By Emily LeCoz/NEMS Daily Journal
TUPELO – A typical middle-class Tupelo homeowner pays $470 more in annual property taxes than a rural Lee County equivalent, a disparity some say drives good families from the city to the sticks.
As municipal leaders wrestle with how to boost Tupelo’s middle-class population after a decade of stalled growth, city taxes have emerged for some as a source of concern.
“Some people see our taxes as being too high,” said Mayor Jack Reed Jr. “But, as a citizen, what I hope is that we get a fair return for our taxes.”
The city’s property tax rate is 32.47 mills. That means for every $1 of assessed property value, an owner pays $0.003247 in taxes.
For a $150,000 home – the value typically assigned to middle-class dwellings – that’s $487.
Tupelo’s millage rate ranks in the middle of Lee County’s nine municipalities. Four communities have higher tax rates, with Verona’s 37.44 topping the pile; and four have lower rates, with Shannon’s 21.61 rounding out the bottom.
Tupelo’s tax levy drops to the county’s second-lowest when excluding the 10 mills set aside for the Major Thoroughfare Program. City residents vote every five years to tax themselves in order to fund the successful road-improvement program.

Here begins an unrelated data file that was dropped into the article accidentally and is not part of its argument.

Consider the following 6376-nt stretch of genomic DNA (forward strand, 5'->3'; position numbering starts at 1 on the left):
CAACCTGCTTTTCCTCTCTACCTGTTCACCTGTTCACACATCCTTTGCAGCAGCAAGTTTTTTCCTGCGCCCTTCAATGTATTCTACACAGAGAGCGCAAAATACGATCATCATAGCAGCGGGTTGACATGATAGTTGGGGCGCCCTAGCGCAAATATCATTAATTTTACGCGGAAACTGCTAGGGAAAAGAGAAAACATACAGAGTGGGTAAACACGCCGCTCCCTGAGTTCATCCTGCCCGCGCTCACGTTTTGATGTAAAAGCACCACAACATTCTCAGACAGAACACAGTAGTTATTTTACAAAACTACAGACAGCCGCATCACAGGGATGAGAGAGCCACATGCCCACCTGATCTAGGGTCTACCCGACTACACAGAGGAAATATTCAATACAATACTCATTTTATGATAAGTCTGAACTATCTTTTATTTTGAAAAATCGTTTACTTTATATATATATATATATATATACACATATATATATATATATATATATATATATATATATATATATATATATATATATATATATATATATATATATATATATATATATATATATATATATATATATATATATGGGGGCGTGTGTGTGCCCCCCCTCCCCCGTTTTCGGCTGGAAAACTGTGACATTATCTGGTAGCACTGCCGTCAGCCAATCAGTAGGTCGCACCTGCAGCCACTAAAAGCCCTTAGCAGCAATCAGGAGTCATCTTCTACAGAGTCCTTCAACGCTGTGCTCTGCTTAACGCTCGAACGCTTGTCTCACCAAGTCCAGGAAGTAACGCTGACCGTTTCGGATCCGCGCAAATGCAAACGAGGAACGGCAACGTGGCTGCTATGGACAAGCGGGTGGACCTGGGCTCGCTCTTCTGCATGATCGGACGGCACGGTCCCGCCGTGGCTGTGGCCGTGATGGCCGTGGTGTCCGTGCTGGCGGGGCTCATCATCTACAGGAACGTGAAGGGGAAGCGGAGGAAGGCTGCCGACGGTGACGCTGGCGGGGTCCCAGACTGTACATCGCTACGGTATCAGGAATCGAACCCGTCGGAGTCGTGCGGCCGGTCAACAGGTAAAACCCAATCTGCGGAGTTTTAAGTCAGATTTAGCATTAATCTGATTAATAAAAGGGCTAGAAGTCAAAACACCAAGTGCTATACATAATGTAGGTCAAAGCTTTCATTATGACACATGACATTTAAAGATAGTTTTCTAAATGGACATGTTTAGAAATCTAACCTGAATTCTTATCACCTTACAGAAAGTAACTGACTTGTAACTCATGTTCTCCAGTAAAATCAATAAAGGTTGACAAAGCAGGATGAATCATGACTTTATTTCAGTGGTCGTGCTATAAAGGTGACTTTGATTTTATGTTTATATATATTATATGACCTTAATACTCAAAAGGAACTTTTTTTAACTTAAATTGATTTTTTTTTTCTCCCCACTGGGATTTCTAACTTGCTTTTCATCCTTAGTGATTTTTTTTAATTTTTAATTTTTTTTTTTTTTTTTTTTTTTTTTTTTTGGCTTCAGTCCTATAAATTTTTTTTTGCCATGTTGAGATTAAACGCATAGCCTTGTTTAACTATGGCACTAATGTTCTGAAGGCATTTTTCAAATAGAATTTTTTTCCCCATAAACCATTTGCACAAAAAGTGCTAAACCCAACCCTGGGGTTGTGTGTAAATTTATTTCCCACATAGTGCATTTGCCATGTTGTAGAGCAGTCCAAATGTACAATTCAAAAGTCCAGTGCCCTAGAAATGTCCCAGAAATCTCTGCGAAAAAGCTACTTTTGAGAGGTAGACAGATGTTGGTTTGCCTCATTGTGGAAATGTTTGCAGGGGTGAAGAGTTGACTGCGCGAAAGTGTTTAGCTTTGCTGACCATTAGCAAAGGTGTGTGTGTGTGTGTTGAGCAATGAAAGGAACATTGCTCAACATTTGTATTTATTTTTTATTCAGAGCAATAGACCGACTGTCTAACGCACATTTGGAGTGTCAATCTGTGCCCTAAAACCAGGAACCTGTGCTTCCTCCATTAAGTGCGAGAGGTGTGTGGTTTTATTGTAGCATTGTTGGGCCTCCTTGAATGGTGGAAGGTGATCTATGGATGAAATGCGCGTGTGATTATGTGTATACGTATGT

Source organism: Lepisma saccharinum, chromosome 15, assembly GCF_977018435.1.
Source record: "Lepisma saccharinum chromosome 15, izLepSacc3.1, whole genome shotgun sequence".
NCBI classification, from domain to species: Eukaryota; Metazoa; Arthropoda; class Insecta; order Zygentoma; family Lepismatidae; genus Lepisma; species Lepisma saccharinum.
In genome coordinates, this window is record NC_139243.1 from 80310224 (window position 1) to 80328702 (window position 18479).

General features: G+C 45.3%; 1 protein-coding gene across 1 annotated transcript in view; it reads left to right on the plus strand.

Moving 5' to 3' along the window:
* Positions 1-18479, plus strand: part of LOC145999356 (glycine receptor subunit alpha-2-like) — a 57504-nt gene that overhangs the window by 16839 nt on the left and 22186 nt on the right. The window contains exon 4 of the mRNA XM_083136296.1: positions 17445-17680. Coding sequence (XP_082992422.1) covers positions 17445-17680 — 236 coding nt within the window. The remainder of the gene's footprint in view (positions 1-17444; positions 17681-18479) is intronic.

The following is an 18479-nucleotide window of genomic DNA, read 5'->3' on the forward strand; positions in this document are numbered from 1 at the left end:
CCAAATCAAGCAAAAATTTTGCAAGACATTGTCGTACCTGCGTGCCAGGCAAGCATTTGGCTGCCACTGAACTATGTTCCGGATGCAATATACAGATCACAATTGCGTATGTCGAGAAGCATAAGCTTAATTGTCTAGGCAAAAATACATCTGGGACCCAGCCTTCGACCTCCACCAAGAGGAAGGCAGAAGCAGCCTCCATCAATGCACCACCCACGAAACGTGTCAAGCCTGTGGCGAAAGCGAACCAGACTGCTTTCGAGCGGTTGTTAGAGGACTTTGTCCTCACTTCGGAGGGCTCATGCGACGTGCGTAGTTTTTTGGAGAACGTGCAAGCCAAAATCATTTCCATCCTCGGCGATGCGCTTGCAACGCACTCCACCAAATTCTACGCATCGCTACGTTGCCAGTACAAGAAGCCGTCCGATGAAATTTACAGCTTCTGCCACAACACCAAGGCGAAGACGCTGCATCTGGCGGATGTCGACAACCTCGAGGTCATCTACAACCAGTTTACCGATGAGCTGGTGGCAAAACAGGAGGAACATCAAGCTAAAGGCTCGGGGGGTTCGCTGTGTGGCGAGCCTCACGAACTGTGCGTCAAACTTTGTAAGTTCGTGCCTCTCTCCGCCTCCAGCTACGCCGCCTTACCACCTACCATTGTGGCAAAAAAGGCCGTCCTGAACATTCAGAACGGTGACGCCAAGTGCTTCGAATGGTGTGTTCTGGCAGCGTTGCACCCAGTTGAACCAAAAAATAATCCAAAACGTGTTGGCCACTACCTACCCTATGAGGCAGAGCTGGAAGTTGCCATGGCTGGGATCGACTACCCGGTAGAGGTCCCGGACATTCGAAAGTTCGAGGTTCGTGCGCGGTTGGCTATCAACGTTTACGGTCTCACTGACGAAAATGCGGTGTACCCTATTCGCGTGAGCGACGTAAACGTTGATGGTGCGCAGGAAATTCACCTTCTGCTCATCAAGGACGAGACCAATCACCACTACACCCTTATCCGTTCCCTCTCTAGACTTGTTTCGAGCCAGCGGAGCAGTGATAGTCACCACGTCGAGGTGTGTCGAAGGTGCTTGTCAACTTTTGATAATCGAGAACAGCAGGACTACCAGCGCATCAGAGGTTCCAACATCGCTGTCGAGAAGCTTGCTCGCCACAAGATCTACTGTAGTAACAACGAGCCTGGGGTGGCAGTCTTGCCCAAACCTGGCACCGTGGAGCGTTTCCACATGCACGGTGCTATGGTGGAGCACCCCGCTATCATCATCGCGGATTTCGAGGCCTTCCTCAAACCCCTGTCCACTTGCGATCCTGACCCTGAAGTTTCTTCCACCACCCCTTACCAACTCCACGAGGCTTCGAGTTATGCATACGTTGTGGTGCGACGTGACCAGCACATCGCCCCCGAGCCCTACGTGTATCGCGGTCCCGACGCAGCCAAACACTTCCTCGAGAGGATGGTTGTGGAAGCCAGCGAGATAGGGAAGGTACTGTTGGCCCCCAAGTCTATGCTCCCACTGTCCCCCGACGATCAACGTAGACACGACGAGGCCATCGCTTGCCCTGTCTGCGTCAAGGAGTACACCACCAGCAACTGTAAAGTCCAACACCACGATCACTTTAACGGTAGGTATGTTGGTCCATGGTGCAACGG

The next election is set for May 3.
Rural residents pay no city taxes, and therefore bear the lightest burden. But their county taxes are higher to cover the cost of volunteer fire protection – they pay 38.77 mills in county taxes versus the 34.77 mills charged to city-dwelling Lee Countians.
All residents also pay school taxes that vary depending on the school district in which they live. The Tupelo Public School District’s millage rate is set at 65.31, the highest in the county. Lee County Public Schools charge 62.62 mills. Residents in the Baldwyn School District pay the least with 58.87 mills.
Neither the city nor county government control school millage rates. They are set by the school board.
All together, the combined property tax burden for a Tupelo family in a $150,000 house is $1,988 a year. That’s compared to $1,521 in combined taxes on the same house outside the city limits – a difference of nearly $470.
The same house located in the fast-growing suburbs of Guntown and Saltillo generates $1,858 and $1,866, respectively, in combined property taxes.
Cities collect property taxes to feed their budgets. The money pays for municipal services like police and fire protection, road and drainage work, planning and code enforcement, parks and recreation and administration and finance.
For most cities, property taxes pad the bulk of their budgets. But that’s not the case in Tupelo, where a bustling commercial sector funnels a steady stream of sales tax dollars into the city coffers. Fifty percent of Tupelo’s general fund budget comes from sales tax revenues versus 20 percent from property taxes.
“Tupelo is blessed with a strong retail area that generates significant revenue for the city, thus, allowing the city to set ad valorem rates slightly lower than areas with lower sales tax revenues,” said P. Greg Jarrell, a CPA with Franks, Franks amp& Jarrell who performs the city’s annual audits.